19th-Century Creamery Turned AAA Four Diamond Inn
Typically, cow statues don’t evoke romance. ButUnbridling Beatrix—a colorful statue with scenes from Shakespeare’s Romeo and Juliet painted on it from neck to hoof—is no ordinary cow. As a showpiece from Chicago’s Cows on Parade exhibit, Beatrix enchanted the owners of Geneva’s The Herrington Inn & Spa, who have stationed the artsy bovine in the lobby. Housed in a former 19th-century riverfront creamery, this elegant boutique hotel has won AAA’s Four Diamond award for the past 20 years. Beatrix embodies the property’s past and present, an ideal match to serve as hotel mascot.
Up the lobby’s grand staircase, the inn’s posh guest rooms contain private fireplaces, marble-accented bathrooms, and balconies overlooking the Fox River. In river premier rooms, heated floors and marble fireplaces keep winter chills at bay. Each night in your room, enjoy fresh cookies and milk.
An expansive wine selection has been crafted by The Herrington’s wine experts, and many unique finds will be seen on our list, which earned the restaurant an Award of Excellence from Wine Spectator in 2011. On request, the executive chef of the inn’s Atwater’s Restaurant can create a private, custom fine-dining experience on a waterfront gazebo for up to eight guests. Elsewhere, staff members at the onsite spa administer exfoliating facials, relaxing massages, and energizing body treatments.
Geneva, Illinois: Small-Town Shopping and Art on the Outskirts of Chicagoland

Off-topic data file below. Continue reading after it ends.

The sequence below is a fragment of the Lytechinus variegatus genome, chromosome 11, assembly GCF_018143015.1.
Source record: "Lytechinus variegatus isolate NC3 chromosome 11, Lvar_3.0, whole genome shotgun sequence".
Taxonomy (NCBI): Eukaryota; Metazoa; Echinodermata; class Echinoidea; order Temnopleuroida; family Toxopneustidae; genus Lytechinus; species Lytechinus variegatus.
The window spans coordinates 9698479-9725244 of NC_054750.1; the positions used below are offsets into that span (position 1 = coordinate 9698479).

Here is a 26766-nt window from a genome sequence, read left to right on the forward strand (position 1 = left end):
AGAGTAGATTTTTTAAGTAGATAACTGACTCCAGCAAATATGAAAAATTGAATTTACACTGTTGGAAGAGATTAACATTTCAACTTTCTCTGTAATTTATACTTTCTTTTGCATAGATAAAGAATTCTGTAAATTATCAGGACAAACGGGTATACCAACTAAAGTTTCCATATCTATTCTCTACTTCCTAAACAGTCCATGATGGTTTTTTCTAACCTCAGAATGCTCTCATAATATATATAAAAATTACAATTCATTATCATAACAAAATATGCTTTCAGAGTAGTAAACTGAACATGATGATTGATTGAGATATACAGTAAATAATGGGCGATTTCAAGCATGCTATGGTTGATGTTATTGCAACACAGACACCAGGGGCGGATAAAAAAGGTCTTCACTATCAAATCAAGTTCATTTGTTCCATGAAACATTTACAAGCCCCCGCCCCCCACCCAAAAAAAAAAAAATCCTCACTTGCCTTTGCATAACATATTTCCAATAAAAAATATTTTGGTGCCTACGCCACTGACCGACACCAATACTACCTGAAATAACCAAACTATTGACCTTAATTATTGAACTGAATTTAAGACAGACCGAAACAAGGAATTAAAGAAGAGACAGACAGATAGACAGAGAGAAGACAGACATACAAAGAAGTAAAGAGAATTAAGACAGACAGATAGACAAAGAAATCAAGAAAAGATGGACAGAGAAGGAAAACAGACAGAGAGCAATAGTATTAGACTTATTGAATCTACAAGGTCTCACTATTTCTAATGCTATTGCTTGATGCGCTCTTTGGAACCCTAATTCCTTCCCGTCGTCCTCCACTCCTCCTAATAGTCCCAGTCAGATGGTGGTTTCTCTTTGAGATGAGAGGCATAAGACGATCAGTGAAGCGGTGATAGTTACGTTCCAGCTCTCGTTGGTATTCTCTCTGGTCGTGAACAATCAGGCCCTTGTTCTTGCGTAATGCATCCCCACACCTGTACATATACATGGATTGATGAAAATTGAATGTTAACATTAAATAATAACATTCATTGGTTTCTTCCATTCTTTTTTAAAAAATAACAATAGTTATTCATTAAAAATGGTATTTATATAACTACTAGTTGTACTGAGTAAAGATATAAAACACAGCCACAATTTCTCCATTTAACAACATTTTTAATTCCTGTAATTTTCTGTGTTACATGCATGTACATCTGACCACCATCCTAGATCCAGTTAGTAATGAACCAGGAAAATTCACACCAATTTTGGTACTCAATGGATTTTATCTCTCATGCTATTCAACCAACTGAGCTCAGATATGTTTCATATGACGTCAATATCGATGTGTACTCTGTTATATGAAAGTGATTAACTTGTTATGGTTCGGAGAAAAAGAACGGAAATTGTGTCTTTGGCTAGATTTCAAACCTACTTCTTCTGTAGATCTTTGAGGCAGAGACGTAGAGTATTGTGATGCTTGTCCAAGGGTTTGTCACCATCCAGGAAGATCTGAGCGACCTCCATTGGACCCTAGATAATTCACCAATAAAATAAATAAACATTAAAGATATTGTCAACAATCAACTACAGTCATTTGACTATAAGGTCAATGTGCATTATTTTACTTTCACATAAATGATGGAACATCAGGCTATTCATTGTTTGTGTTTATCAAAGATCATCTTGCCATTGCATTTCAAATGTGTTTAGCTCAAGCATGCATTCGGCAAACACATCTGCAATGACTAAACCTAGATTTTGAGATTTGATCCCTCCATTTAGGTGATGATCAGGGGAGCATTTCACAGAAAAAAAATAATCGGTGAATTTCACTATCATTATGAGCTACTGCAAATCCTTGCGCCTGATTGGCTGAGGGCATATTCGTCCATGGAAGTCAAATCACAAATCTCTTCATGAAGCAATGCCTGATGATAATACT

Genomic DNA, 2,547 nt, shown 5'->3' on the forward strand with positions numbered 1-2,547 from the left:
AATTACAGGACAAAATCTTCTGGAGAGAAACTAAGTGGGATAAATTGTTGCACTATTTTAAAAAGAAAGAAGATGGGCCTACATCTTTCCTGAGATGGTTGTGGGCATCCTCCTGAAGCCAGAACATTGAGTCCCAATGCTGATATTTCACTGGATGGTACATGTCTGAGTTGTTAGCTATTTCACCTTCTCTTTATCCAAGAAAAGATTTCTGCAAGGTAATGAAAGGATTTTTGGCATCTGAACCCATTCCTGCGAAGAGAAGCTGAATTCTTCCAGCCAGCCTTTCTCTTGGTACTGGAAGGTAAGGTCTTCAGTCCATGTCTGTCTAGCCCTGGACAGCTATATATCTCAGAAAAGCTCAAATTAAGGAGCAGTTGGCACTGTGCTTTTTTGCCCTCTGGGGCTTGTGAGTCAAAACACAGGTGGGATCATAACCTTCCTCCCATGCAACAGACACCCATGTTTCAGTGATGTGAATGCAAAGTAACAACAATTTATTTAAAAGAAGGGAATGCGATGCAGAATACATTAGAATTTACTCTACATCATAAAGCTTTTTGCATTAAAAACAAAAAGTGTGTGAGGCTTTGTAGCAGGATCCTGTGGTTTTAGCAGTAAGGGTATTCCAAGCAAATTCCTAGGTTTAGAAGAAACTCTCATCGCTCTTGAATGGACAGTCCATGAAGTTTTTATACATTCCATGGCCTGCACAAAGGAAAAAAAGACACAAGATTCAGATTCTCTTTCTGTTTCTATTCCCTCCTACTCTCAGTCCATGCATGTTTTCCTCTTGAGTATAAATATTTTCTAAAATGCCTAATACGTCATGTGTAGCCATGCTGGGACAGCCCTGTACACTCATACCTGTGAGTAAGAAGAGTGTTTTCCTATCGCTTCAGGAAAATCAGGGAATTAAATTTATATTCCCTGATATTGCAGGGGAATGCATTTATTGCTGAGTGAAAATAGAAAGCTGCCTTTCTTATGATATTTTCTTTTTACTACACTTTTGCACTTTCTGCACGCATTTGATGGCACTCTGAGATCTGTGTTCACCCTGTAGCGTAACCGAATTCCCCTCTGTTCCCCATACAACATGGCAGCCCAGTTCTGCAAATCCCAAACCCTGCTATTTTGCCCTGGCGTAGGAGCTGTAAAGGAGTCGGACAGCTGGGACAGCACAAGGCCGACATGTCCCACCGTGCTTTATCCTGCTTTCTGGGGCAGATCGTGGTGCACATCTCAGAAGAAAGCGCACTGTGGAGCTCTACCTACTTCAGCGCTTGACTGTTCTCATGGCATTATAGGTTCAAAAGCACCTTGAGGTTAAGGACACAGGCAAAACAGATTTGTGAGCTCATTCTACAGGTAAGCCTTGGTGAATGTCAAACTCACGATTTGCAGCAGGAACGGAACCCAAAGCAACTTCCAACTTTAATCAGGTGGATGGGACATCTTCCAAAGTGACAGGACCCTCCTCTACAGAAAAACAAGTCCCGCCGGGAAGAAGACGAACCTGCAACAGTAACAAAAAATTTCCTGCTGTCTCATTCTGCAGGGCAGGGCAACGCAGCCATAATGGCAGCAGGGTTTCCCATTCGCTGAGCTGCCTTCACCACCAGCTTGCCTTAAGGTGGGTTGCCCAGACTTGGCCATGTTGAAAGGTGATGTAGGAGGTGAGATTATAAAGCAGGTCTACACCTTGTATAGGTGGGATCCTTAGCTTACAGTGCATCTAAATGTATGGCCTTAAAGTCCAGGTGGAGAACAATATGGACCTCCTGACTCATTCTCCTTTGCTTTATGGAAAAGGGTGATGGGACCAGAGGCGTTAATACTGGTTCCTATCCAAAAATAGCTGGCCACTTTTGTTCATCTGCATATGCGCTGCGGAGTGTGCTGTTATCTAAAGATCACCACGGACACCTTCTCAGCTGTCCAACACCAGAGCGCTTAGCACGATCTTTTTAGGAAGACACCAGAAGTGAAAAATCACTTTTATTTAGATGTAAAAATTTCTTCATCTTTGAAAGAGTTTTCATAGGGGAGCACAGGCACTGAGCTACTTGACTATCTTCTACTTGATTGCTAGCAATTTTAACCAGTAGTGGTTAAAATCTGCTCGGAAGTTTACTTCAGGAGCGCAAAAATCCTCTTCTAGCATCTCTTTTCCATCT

Nestled in the heart of the verdant Fox River Valley, idyllic Geneva lies about 36 miles west of Chicago’s Loop, but its laid-back rural vibe seems a world away from the city. Along the river is the Fox River Trail, a hiking, biking, and cross-country skiing path that connects a string of scenic riverfront towns.
Around the corner from the Herrington, historical buildings and tree-lined streets define downtown Geneva; its 200 specialty shops include artisanal jewelers, chic women’s clothing stores, and boutique eateries. Pop into Graham’s for renowned handcrafted chocolates and ice cream. The 68-foot Fabyan Windmill, built by German immigrants in the 1850s and recently restored with timber from the Netherlands, lies along the river to the south of town. On the first Friday of every month, Geneva’s residents take a self-guided art walk through nine area galleries, which open their doors to serve refreshments, host live performances, and show off their portraits of mustachioed news anchors. Down the street, the Geneva History Center delves into the city’s agricultural past.